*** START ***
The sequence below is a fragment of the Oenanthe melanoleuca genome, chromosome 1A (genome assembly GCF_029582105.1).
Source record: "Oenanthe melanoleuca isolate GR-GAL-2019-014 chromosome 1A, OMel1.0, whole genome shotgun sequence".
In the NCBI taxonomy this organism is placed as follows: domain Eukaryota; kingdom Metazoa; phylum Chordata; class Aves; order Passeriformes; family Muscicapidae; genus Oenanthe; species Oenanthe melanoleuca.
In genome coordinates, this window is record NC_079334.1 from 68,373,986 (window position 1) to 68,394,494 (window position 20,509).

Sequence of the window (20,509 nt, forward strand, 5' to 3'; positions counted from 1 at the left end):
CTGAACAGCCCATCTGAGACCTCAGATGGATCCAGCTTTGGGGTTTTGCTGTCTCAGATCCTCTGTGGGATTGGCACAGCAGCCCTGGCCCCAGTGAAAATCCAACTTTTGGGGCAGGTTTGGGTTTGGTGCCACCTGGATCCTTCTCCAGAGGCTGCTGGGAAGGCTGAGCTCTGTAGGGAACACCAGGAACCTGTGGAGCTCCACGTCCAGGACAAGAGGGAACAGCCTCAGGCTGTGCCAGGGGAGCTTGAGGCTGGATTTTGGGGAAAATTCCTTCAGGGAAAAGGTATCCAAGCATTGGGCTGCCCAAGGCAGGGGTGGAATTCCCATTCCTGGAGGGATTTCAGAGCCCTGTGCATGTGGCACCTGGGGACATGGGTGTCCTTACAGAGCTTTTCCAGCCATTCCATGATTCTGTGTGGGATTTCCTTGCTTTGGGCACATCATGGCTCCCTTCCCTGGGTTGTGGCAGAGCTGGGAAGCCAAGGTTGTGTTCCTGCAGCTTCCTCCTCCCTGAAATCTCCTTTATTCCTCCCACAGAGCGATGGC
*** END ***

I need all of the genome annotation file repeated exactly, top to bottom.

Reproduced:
The sequence below is a fragment of the Oenanthe melanoleuca genome, chromosome 1A (genome assembly GCF_029582105.1).
Source record: "Oenanthe melanoleuca isolate GR-GAL-2019-014 chromosome 1A, OMel1.0, whole genome shotgun sequence".
In the NCBI taxonomy this organism is placed as follows: domain Eukaryota; kingdom Metazoa; phylum Chordata; class Aves; order Passeriformes; family Muscicapidae; genus Oenanthe; species Oenanthe melanoleuca.
In genome coordinates, this window is record NC_079334.1 from 68,373,986 (window position 1) to 68,394,494 (window position 20,509).

Sequence of the window (20,509 nt, forward strand, 5' to 3'; positions counted from 1 at the left end):
CTGAACAGCCCATCTGAGACCTCAGATGGATCCAGCTTTGGGGTTTTGCTGTCTCAGATCCTCTGTGGGATTGGCACAGCAGCCCTGGCCCCAGTGAAAATCCAACTTTTGGGGCAGGTTTGGGTTTGGTGCCACCTGGATCCTTCTCCAGAGGCTGCTGGGAAGGCTGAGCTCTGTAGGGAACACCAGGAACCTGTGGAGCTCCACGTCCAGGACAAGAGGGAACAGCCTCAGGCTGTGCCAGGGGAGCTTGAGGCTGGATTTTGGGGAAAATTCCTTCAGGGAAAAGGTATCCAAGCATTGGGCTGCCCAAGGCAGGGGTGGAATTCCCATTCCTGGAGGGATTTCAGAGCCCTGTGCATGTGGCACCTGGGGACATGGGTGTCCTTACAGAGCTTTTCCAGCCATTCCATGATTCTGTGTGGGATTTCCTTGCTTTGGGCACATCATGGCTCCCTTCCCTGGGTTGTGGCAGAGCTGGGAAGCCAAGGTTGTGTTCCTGCAGCTTCCTCCTCCCTGAAATCTCCTTTATTCCTCCCACAGAGCGATGGC